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Maurice de Vlaminck (1876 - 1958)

Maurice de Vlaminck was born on Rue Pierre Lescot in Paris. His father Edmond Julien was Flemish and taught violin and his mother Joséphine Caroline Grillet came from Lorraine and taught piano. His father taught him to play the violin. He began painting in his late teens. In 1893, he studied with a painter named Henri Rigalon on the Île de Chatou. In 1894 he married Suzanne Berly. The turning point in his life was a chance meeting on the train to Paris towards the end of his stint in the army. Vlaminck, then 23, met an aspiring artist, André Derain, with whom he struck up a lifelong friendship. When Vlaminck completed his army service in 1900, the two rented a studio together, the Maison Levanneur which now houses the Cneai, for a year before Derain left to do his own military service. In 1902 and 1903 he wrote several mildly pornographic novels illustrated by Derain.He painted during the day and earned his livelihood by giving violin lessons and performing with musical bands at night.

Vlaminck participated in the controversial 1905 Salon d'Automne exhibition. After viewing the boldly colored canvases of Vlaminck, Henri MatisseAndré DerainAlbert MarquetKees van DongenCharles Camoin, and Jean Puy, the art critic Louis Vauxcelles disparaged the painters as "fauves" (wild beasts), thus giving their movement the name by which it became known,Fauvism.

In 1911, Vlaminck traveled to London and painted by the Thames. In 1913, he painted again with Derain in Marseille andMartigues. In World War I he was stationed in Paris, and began writing poetry. Eventually he settled in Rueil-la-Gadelière, a small village south-west of Paris. He married his second wife, Berthe Combes, with whom he had two daughters. From 1925 he traveled throughout France, but continued to paint primarily along the Seine, near Paris. Resentful that Fauvism had been overtaken by Cubism as an art movement Vlaminck blamed Picasso "for dragging French painting into a wretched dead end and state of confusion". During the Second World War Vlaminck visited Germany and on his return published a tirade against Picasso and Cubism in the periodical Comoedia in June 1942. A gifted story teller, Vlaminck wrote many autobiographies, which were somewhat marred either by vagueness or lack of absolute truthfulness.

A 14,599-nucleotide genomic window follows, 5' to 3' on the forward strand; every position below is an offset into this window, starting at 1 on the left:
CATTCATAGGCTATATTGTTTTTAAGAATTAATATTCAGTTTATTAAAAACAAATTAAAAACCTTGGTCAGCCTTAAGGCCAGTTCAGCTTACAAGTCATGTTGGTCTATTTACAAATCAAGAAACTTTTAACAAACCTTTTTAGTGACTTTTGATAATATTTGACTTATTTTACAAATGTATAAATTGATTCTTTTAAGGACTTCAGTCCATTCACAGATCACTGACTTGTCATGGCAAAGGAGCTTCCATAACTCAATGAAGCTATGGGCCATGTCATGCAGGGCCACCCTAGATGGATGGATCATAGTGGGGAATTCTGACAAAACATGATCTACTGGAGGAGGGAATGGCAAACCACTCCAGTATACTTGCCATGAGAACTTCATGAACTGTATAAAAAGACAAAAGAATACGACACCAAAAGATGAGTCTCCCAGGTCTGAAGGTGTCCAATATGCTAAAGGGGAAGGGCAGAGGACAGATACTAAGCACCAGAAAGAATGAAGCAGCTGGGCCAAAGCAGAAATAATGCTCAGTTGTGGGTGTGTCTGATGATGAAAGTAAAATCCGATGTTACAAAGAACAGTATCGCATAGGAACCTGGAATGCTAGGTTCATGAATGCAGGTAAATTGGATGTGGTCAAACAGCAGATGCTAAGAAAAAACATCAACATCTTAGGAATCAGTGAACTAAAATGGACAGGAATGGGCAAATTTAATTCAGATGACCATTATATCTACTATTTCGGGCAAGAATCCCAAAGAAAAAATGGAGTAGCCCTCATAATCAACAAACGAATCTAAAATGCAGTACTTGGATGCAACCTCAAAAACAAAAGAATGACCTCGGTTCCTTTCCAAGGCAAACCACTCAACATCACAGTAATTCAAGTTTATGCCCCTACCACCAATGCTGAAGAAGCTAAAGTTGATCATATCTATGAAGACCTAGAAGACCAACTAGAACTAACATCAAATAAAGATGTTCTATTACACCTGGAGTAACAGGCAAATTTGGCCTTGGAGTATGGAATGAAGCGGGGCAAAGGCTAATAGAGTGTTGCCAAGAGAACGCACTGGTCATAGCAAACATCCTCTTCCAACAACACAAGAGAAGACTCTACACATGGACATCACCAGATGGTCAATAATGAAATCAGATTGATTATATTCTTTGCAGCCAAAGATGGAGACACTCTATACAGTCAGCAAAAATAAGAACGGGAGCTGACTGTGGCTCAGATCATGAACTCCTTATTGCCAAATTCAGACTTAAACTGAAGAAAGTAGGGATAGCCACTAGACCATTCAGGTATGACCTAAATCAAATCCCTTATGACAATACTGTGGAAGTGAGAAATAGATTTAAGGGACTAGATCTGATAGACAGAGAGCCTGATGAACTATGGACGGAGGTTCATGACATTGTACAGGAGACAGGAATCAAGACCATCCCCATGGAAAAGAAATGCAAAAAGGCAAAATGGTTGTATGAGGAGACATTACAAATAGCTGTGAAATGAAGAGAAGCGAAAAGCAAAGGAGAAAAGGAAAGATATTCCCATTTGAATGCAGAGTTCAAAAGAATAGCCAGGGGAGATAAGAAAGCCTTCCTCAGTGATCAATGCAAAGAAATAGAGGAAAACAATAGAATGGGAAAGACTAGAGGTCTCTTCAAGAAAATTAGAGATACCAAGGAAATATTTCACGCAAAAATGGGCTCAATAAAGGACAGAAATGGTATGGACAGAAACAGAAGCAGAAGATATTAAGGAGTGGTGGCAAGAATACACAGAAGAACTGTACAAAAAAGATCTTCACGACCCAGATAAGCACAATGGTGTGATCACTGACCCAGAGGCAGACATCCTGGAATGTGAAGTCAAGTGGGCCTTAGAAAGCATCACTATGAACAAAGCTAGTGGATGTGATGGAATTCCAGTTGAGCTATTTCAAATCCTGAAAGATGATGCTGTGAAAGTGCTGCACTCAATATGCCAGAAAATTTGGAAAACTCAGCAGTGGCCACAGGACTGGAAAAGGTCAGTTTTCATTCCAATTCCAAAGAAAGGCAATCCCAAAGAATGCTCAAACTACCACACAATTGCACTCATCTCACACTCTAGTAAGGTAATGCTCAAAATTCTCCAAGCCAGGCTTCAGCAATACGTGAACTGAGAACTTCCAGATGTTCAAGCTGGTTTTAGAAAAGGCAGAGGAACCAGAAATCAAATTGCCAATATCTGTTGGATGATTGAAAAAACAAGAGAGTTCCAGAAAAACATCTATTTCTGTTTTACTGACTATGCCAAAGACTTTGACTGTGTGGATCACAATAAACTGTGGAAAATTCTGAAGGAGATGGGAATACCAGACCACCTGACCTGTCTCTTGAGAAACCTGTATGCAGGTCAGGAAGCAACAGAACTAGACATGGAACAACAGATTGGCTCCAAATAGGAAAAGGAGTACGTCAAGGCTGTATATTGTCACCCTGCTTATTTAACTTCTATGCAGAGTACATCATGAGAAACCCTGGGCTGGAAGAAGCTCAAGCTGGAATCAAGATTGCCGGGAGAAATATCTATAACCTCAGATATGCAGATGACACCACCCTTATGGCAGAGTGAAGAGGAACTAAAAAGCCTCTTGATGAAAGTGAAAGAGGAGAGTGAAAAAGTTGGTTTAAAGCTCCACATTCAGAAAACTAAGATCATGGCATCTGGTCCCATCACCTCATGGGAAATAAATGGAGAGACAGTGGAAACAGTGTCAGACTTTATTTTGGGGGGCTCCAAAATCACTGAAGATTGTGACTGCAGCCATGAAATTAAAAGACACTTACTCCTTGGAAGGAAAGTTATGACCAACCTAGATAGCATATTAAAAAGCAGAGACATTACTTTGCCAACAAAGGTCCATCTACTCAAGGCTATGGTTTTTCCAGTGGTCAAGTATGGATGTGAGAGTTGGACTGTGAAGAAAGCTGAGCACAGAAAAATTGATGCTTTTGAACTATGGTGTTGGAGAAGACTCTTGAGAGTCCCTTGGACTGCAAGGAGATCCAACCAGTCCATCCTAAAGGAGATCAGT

Vlaminck died in Rueil-la-Gadelière on 11 October 1958.